It has practical and perfectly delineated atmospheres, full of natural light, where each corner has a functionality.
The house HP6 is not different, nor does it stand out from the urban landscape in general. It is simply one more house; nevertheless, its renewed interior gives a special value to the owner, who uses the interior spaces every day.
By Magaly • May 29, 2018
This house, with a total area of 195 square meters, has been designed by the architect Carles Marcos in 2017. It is located on the southeast slope of Ullastrell, a quiet village about 45 minutes from Barcelona, Spain. An old concrete wall contains the sloping terrain, which is 4 meters above the street. This pre-existing wall became the base upon which the new house was established. It was decided that it would be beneficial to preserve and renovate it, so that it could form a part of the new construction. Designed for a couple, the house needed to be comfortable, affordable, and expandable in the future.
Built with load-bearing walls, the house is projected in two directions. Longitudinally, the sequence of rooms dilutes the general limits of the interior space. In the transverse direction, we seek the maximum permeability from the outside through each of the domestic spaces. This is done to promote the sun’s presence, cross ventilation, and the constant visual relationship with the environment.
The main rooms of the house are organized as a sum of small spaces, where each room is complemented by other spaces of adequate size and proportion for its use. The outer space, which is partially inclined, takes shape as a result of the position occupied by the house on the ground and especially its relationship with the limit defined by the existing large wall.
By Magaly • May 28, 2018
This house was designed for a small family by the architectural firm IDIN Architects, led by the architects Jeravej Hongsakul, Wichan Kongnok and Eakgaluk Sirijariyawat. The home was completed in 2017, and is located in Thailand.
It has a total area of 530 square meters in which there are 3 rooms, including a main room and two rooms for guests or their future children.
There were two other requirements that the client felt were important during the designing process of the home. Firstly, they wanted a large common social area, where the owners would always meet with their friends, something very usual in the lifestyle of the new generation. On the other hand, their privacy was also an important factor they wished to incorporate into the home. As such, the house had to be spacious, full of natural light, and still maintain privacy.
By Magaly • May 25, 2018
Maintaining the small footprint of a house from the 1940s, a multifunctional studio was added along the back street of the structure. The resulting space formed a private terrace open to the sky. The urbanism of this patio tripled the useful surface of the site, erasing the dividing lines between the interior and exterior spaces. A silk tree provides mottled shade in summer. The illusion of a much larger property is created through the “borrowed landscape” of adjacent trees and open sky.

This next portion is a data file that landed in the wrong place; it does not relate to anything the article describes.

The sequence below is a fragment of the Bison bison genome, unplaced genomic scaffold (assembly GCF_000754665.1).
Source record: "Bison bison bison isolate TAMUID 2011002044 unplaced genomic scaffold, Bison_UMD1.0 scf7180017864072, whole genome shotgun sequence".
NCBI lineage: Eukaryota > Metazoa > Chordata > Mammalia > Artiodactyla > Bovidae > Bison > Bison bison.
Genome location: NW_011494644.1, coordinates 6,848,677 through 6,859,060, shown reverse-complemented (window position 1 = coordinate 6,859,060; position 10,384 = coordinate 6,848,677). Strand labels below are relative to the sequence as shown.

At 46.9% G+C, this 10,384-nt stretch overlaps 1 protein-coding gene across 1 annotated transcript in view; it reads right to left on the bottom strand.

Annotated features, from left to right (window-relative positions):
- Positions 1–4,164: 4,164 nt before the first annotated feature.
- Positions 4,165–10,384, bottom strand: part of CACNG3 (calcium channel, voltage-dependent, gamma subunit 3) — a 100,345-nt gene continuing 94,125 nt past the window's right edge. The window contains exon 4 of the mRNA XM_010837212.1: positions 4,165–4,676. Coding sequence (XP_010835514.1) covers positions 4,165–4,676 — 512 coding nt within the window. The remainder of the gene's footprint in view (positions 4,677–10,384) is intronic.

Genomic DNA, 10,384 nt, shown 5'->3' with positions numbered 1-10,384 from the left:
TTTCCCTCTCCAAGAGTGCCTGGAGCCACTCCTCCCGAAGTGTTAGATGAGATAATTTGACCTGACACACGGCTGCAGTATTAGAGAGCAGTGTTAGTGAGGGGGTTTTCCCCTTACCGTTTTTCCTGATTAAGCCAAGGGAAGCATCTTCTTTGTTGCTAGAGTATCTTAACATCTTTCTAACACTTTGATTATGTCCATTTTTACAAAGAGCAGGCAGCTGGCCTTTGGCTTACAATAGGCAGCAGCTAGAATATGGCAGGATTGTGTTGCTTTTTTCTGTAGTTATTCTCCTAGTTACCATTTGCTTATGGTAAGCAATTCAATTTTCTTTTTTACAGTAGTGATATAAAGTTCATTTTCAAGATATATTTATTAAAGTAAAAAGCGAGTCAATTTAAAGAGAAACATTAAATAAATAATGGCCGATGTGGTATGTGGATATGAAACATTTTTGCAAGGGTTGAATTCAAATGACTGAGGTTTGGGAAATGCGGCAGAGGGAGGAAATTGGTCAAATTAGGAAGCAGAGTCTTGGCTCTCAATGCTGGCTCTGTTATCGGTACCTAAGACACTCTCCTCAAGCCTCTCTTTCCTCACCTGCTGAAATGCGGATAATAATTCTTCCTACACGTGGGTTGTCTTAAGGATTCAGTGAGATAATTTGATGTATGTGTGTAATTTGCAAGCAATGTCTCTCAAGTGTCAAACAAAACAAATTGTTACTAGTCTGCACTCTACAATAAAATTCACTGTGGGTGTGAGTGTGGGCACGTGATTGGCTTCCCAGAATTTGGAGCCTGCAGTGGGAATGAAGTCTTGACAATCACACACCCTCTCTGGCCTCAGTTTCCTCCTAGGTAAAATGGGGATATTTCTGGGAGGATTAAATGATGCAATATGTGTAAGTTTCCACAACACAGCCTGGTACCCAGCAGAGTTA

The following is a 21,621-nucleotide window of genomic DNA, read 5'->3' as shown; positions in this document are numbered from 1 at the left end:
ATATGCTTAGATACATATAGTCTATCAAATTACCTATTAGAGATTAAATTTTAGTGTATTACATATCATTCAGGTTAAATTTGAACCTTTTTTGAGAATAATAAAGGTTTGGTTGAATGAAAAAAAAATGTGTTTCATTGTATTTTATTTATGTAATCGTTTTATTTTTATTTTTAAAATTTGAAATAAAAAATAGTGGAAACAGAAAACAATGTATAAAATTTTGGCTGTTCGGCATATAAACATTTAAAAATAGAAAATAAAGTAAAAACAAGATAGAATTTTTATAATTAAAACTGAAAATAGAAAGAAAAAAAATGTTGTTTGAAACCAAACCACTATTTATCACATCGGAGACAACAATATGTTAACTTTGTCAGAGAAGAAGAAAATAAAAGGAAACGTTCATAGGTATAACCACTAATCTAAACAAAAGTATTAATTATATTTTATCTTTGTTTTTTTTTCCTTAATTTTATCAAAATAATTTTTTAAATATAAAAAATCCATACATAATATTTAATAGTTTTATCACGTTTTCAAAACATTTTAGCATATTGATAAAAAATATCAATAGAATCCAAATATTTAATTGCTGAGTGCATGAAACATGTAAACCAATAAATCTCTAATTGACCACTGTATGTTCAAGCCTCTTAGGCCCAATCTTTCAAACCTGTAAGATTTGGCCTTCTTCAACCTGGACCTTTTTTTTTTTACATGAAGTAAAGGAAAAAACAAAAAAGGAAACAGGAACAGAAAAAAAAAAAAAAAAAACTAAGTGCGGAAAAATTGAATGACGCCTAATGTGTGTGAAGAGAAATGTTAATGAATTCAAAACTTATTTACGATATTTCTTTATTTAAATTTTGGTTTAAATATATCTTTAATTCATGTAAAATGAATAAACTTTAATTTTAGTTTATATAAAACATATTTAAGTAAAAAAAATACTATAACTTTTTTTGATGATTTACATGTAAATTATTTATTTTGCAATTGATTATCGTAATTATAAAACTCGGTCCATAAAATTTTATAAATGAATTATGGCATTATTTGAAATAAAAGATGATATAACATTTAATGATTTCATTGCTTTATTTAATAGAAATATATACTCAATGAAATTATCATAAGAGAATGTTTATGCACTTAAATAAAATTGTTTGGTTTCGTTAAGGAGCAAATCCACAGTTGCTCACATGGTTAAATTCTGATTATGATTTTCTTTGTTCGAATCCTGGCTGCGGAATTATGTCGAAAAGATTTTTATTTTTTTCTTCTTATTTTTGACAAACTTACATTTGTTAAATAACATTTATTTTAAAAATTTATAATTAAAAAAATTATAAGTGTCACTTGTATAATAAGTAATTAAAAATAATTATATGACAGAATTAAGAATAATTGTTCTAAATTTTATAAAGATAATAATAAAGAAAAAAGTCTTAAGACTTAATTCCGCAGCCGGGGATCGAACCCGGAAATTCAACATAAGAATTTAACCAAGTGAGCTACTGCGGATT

Inspired by the ancient Chinese courtyard facing south, the central paved terrace is a private protected area for eating, having fun, resting and playing all year round.
The project was completed in 2018 by Matt Wittman and Jody Estes, both belonging to the architectural firm Wittman Estes, and is located in the Seattle, Washington area of the United States.
A pavilion roof, floating on volumes that house storage, bathroom, laundry and future kitchen, extends to form a garage space and outdoor workshop.
The interstitial areas between the study and the exterior are defined by masonry walls, covered with wood and protected from the weather by large pavilion ceilings.
By Magaly • May 24, 2018
This construction, belonging to a young couple who, after suffering for several years the harsh winters of the area, decided that it was time to do something to remedy the situation by renovating the house and turning it into a thermally comfortable home. It is located in Linden, Australia, and covers an area of 273 square meters.
In 2017, Blue Eco Homes and Thornton & Blake of the architectural firm Alexander Symes Architect, went to work and tried to reuse as much as possible of the existing form, services and structure, to reduce waste and manage costs, while shaping the project. The clients originally wanted to maintain the two existing pavilions: one for the accommodation of guests and the other for auxiliary spaces and create a new home to the east, increasing the space to accommodate a family.
The close proximity of the natural scrubland meant that the outer casing had to be robust and incombustible to meet the highest level of forest fire protection construction established, so that the house is effectively wrapped in the zincalume lining (a metallic coated sheet steel) with fire protection.
The design and construction teams worked in an integrated manner, the result is a very elaborate house that celebrates its natural environment and offers a comfortable home with little operational energy.
By Magaly • May 23, 2018
Located in the north of Vilnius, Lithuania, in an old neighborhood of summer houses whose spirit still persists in its surroundings, this house was designed by the architect Margarita Kaučikaitė of the architectural firm Kubinis metras for a young family interested in the philosophy of minimalism, something that also inspired the architecture of the structure.
It covers an area of 80 square meters and is bordered by neighboring houses on three of the four edges of the plot and by a road on the fourth, which brought about the challenge of creating a quality outdoor space. A conscious decision was made not to build a fence so as not to limit the space physically, visually or socially.
The size of the house is minimized to the basic needs of a family of four. Therefore, it is divided into two main parts: sleeping and living.
The sleeping part consists of three small bedrooms, a bathroom, a laundry room and a small lounge. The spaces simply serve their purpose. The living space, on the other hand, is the focal point and occupies almost half of the house, and includes the functions of cooking and eating, spending free time, playing and working.